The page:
Why I'm making Craig Rice part of my crime fiction diet
I don't know where Craig Rice (Georgiana Ann Randolph Craig) stood in the public mind when she made the cove of time in January 1946, but my first reading of a solo Rice story suggests that not only did she belong on Time's cover then, but she belongs on the cover of reprints now (much of her work appears to be out of print). Working with raw ingredients well established in the crime canon, she managed to fashion work that feels like nothing else in crime writing until then or since.
The story in question, "I'm A Stranger Here Myself," first appeared in Manhunt in February 1954, has Rice's impecunious lawyer protagonist, John J. Malone, moving like a dream through as unlikely a mix of humor, snappy dialogue, and dread as anything I've read in crime fiction. I cannot remember the last time before this story that I'd read a crime story that made me think, "By God, I have read nothing like this before."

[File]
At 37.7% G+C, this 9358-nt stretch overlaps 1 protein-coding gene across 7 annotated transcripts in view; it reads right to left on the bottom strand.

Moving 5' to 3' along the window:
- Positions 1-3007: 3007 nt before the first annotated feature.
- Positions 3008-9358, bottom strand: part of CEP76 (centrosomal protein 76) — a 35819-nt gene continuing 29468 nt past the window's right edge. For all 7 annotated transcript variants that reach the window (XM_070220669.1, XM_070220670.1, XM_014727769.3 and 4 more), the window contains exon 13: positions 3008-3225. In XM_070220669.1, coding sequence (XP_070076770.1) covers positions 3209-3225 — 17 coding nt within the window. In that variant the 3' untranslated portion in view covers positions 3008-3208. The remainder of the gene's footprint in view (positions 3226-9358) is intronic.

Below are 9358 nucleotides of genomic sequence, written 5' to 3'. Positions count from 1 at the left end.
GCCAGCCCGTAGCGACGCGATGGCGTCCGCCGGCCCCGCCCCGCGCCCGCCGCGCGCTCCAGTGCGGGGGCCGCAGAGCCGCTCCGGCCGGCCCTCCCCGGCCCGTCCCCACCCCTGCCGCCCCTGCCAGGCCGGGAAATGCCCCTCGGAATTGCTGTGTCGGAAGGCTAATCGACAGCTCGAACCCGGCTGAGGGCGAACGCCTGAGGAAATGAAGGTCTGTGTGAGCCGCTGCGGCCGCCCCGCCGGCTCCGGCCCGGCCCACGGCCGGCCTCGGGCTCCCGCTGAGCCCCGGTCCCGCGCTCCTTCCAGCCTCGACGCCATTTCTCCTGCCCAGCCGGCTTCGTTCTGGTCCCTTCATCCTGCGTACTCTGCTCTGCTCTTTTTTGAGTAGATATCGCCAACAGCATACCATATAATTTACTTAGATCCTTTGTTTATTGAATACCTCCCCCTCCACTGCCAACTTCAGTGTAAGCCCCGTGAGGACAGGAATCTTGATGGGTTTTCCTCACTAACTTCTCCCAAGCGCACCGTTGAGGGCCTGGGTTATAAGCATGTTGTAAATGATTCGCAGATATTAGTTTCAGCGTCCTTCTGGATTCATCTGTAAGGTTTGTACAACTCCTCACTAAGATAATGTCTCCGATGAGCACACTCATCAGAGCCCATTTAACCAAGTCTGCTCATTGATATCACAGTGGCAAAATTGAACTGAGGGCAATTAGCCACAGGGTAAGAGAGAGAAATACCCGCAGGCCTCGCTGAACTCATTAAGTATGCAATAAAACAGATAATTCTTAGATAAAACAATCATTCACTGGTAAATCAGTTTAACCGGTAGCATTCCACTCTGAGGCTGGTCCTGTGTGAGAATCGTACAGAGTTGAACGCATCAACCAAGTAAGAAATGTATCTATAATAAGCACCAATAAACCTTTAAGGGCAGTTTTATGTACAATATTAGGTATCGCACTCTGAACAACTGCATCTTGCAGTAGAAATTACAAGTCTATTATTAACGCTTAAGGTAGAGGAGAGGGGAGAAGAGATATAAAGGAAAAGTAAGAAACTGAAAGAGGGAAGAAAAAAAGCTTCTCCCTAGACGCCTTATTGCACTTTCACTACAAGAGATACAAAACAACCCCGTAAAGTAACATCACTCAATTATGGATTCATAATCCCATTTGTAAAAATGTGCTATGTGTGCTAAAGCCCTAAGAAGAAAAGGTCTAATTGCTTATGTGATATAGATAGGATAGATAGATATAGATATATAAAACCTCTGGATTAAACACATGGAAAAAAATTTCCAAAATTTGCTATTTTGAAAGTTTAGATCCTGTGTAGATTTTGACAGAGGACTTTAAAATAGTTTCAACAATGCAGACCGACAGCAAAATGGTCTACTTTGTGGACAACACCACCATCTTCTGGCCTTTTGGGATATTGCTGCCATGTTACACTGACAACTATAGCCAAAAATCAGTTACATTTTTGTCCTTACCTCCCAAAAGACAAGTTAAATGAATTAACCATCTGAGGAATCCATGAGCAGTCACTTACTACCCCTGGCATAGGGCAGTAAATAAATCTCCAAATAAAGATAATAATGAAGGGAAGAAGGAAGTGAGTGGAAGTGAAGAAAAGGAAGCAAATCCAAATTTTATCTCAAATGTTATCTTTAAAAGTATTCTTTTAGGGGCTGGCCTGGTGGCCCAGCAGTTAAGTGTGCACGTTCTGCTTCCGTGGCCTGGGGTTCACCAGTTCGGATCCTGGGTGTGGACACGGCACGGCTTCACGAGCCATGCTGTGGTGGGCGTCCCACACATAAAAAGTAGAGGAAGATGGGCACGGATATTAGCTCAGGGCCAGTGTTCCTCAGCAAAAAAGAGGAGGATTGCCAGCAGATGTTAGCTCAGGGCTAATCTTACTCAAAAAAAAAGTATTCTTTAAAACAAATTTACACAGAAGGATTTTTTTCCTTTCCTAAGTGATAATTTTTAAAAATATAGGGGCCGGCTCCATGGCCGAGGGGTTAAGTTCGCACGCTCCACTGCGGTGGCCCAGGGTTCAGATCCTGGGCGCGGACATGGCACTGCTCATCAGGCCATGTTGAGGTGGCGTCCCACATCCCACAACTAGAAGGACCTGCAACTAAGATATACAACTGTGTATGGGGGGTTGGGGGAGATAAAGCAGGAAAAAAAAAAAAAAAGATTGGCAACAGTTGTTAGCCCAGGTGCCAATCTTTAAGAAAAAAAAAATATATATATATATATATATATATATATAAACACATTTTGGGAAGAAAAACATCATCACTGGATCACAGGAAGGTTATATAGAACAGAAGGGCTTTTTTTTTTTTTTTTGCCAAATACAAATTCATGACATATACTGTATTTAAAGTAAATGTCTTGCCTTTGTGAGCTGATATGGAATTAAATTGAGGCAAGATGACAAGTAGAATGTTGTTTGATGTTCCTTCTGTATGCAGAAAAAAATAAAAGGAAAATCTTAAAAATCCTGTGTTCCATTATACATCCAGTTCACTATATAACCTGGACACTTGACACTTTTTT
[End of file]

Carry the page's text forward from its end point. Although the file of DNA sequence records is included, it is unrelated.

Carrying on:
I don't quite know why, but I find dialogue such as this absolutely beguiling:
"`That Malone, he thinks good,' Joe the Angel said proudly, delivering the rye.
"`Go away," Malone said dreamily."What's so special about that exchange? The bartender's humorous nickname and diction? The unexpected proudly? And what about dreamily, not the sort of word one normally associated with hard-boiled crime protagonists? For me the word worked like a bang-up ending to a miniature short story, like a pail of ice water to the face, leaving me alert and needing to know what happens next.
And now I'm off for dinner with a side dish of Rice. While I sip sherry at the local press club, I leave you with this question: What was the last crime novel or story you read that made you feel you were in the company of something utterly new?
© Peter Rozovsky 2014